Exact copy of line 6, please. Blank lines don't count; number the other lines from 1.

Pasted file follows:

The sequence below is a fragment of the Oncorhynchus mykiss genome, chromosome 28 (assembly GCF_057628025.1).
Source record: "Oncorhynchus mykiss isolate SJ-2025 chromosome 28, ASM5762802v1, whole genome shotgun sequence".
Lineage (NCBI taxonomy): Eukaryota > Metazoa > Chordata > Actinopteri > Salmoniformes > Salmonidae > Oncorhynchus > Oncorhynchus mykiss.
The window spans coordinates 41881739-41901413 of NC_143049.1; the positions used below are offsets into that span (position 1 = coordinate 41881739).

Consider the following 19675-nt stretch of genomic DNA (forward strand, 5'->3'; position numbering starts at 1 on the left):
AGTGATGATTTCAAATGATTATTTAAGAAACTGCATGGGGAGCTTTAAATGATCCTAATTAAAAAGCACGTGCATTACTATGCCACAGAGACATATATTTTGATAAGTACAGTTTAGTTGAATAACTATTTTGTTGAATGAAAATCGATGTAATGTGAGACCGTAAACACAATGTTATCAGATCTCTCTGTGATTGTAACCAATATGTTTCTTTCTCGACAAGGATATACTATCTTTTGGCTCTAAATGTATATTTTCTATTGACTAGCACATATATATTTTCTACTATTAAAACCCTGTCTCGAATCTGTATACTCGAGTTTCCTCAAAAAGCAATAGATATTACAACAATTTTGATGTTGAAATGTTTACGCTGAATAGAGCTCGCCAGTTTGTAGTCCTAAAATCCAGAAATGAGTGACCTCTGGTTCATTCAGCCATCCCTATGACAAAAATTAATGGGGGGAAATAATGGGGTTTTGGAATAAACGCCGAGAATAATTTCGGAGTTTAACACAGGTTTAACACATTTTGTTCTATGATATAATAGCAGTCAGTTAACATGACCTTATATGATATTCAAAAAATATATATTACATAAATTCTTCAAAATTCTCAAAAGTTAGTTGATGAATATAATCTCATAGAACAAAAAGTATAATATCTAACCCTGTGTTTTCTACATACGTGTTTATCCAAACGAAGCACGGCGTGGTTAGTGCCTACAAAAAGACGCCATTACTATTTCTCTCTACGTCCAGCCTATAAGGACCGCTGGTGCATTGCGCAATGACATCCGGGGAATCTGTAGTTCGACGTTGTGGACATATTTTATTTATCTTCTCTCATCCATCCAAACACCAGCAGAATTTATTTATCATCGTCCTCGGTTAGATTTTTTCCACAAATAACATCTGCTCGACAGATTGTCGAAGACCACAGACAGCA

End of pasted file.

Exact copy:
AGTGATGATTTCAAATGATTATTTAAGAAACTGCATGGGGAGCTTTAAATGATCCTAATTAAAAAGCACGTGCATTACTATGCCACAGAGACATATATTTTGATAAGTACAGTTTAGTTGAATAACTATTTTGTTGAATGAAAATCGATGTAATGTGAGACCGTAAACACAATGTTATCAGATCTCTCTGTGATTGTAACCAATATGTTTCTTTCTCGACAAGGATATACTATCTTTTGGCTCTAAATGTATATTTTCTATTGACTAGCACATATATATTTTCTACTATTAAAACCCTGTCTCGAATCTGTATACTCGAGTTTCCTCAAAAAGCAATAGATATTACAACAATTTTGATGTTGAAATGTTTACGCTGAATAGAGCTCGCCAGTTTGTAGTCCTAAAATCCAGAAATGAGTGACCTCTGGTTCATTCAGCCATCCCTATGACAAAAATTAATGGGGGGAAATAATGGGGTTTTGGAATAAACGCCGAGAATAATTTCGGAGTTTAACACAGGTTTAACACATTTTGTTCTATGATATAATAGCAGTCAGTTAACATGACCTTATATGATATTCAAAAAATATATATTACATAAATTCTTCAAAATTCTCAAAAGTTAGTTGATGAATATAATCTCATAGAACAAAAAGTATAATATCTAACCCTGTGTTTTCTACATACGTGTTTATCCAAACGAAGCACGGCGTGGTTAGTGCCTACAAAAAGACGCCATTACTATTTCTCTCTACGTCCAGCCTATAAGGACCGCTGGTGCATTGCGCAATGACATCCGGGGAATCTGTAGTTCGACGTTGTGGACATATTTTATTTATCTTCTCTCATCCATCCAAACACCAGCAGAATTTATTTATCATCGTCCTCGGTTAGATTTTTTCCACAAATAACATCTGCTCGACAGATTGTCGAAGACCACAGACAGCA